Maizome 2011

On Saturday, March 12, 2011, the Hanayagi Dancing Academy— Hawaii Foundation put on is annual maizome, or recital, continuing a tradition that started when the school was first establish by Hanayagi Mitsuaki in 1947. Dancers and shamisen players, students and natori alike put on fabulous performances of the skills they have learned over the past year. The event was held at the Mission Memorial Auditorium in Honolulu, Hawaii and consisted of 20 dances and 4 shamisen pieces. This year, Akemi Hata and Teruo Goda received their Hisamatsu natori names: Hisamatsu Akemi and Hisamatsu Teruo. Kenji Burke was awarded a sophomore certificate for shamisen. A total of 26 performers took the stage and many other parents and natori helped out behind the scenes to make this year’s maizome a resounding success! Otsukare!       More pictures here.

Yuuyake Koyake

Oretachi no Hana

Ohana Festival 2011

Monday, January 9th was the annual Ohana Festival at the Japanese Cultural Center in Honolulu. Seven of HDAHF’s students (with the help of several parents and natori!) got dolled up and danced at the outdoor stage 🙂  More pictures here.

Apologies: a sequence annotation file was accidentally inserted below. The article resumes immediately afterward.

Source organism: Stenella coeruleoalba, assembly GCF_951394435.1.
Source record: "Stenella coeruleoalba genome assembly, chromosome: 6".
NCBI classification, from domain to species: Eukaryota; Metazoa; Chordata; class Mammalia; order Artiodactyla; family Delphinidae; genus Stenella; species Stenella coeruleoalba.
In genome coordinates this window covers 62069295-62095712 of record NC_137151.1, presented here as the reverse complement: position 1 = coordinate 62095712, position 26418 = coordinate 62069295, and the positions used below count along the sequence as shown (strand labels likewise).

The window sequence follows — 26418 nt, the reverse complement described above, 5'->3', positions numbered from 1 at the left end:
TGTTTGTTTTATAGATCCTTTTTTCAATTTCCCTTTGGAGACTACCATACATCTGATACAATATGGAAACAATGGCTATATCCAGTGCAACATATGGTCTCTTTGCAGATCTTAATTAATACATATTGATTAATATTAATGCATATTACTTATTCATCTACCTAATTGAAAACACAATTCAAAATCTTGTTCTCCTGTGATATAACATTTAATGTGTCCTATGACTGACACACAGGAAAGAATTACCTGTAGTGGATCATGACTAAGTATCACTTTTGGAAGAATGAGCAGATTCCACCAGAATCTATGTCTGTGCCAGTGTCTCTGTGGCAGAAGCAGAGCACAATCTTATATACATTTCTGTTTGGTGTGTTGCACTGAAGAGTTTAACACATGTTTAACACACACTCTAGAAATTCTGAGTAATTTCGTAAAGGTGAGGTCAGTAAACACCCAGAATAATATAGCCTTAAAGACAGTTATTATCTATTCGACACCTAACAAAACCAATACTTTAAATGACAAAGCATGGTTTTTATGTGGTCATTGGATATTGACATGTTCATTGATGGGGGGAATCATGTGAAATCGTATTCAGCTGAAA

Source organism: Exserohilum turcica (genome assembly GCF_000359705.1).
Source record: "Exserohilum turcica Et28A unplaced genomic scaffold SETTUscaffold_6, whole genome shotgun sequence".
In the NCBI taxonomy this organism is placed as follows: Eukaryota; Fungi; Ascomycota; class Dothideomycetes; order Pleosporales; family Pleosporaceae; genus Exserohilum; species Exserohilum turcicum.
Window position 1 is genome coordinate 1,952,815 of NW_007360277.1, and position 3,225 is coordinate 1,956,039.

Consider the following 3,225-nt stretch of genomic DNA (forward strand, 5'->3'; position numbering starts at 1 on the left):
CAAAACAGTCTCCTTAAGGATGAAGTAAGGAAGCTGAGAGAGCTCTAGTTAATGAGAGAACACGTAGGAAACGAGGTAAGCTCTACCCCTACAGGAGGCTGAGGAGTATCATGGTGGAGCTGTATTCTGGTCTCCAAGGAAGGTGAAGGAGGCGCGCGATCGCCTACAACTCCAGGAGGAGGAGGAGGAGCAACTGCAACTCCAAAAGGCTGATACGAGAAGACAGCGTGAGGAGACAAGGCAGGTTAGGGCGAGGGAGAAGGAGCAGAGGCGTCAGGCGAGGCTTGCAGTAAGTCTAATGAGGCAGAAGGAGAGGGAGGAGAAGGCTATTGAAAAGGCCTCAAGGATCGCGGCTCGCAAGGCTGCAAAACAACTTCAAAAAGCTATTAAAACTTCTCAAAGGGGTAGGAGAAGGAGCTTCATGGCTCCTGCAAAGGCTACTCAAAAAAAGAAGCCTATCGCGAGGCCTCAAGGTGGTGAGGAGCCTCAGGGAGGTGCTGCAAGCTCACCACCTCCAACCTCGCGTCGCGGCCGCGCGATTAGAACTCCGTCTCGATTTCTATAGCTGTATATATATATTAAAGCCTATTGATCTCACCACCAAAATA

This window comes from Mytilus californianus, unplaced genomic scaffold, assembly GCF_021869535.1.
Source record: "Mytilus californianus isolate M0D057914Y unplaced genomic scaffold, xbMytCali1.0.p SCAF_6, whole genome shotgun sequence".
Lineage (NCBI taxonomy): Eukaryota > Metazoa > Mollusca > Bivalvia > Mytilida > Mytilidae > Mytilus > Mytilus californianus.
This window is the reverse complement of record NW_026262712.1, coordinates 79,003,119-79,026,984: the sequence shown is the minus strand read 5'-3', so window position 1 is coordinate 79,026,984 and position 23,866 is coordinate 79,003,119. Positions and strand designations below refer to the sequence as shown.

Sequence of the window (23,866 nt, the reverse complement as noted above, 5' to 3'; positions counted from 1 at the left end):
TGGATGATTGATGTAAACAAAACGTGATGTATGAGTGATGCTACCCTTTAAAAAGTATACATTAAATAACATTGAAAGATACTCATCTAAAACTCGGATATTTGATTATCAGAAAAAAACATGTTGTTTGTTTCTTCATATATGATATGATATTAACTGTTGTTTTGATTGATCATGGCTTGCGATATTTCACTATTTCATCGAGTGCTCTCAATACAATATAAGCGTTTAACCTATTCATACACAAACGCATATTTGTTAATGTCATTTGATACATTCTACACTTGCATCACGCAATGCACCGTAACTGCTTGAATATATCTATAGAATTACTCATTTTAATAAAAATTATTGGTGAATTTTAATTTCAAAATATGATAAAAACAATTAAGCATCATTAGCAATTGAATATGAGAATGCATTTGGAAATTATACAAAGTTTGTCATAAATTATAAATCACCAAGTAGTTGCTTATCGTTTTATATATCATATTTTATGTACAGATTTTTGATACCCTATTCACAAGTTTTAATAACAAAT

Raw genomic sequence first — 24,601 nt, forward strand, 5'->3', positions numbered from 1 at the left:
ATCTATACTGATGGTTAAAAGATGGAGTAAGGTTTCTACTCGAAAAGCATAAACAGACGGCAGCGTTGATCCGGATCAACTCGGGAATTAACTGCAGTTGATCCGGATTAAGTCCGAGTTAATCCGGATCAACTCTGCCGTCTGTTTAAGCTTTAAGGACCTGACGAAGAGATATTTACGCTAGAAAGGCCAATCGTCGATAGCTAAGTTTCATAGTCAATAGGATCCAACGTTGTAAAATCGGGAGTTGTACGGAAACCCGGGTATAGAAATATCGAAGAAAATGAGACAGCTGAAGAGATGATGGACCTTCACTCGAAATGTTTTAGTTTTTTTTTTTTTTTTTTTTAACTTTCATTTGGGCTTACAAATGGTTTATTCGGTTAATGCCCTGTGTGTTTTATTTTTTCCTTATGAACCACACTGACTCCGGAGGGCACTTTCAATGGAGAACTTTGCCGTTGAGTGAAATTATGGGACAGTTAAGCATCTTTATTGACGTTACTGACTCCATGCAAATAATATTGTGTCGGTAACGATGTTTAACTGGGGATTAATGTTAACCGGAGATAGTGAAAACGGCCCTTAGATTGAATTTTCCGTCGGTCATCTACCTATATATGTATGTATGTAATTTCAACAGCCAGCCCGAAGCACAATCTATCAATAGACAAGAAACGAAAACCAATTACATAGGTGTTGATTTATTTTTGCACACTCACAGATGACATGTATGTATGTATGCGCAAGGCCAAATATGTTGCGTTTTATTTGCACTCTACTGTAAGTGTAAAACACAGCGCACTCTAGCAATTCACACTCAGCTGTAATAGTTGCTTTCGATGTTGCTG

Kodomo no Hi 2010

May 3rd was Kodomo no Hi (Children’s Day) at the Japanese Cultural Center in Honolulu and 12 of HDAHF’s students performed at the event. Otsukare!

Maizome 2010

HDAHF’s annual Maizome was again held at the Mission Memorial Auditorium in Honolulu on January 30, 2010. Maizome is the first performance of the new year and students, along with a few of the teachers, show off the skills they have learned over the last year.

The Shamisen Experience

On Saturday, August 22, Hanayagi Dancing Academy – Hawaii Foundation was honored to present ‘The Shamisen Experience,’ featuring Grand Master Kineya Sakichi VII along with top artists from the Kineya School of Nagauta and Shamisen Japan and HDAHF students. Most pieces were classical but there was also a special Hawaiian-Japanese fusion piece in honor of “our host culture.”

The shamisen is a traditional Japanese three-string instrument with a slender, un-fretted neck and a rounded rectangular body covered with skin to amplify the sound of the strings. Its three strings though traditionally made of silk are most often now made of nylon. The lowest string passes over a small hump at the ‘nut’ end creating a characteristic buzz known as sawari, much like the jawari sound of a sitar. One coaxes music from the shamisen with a large weighted plectrum called a bachi. More photos here.

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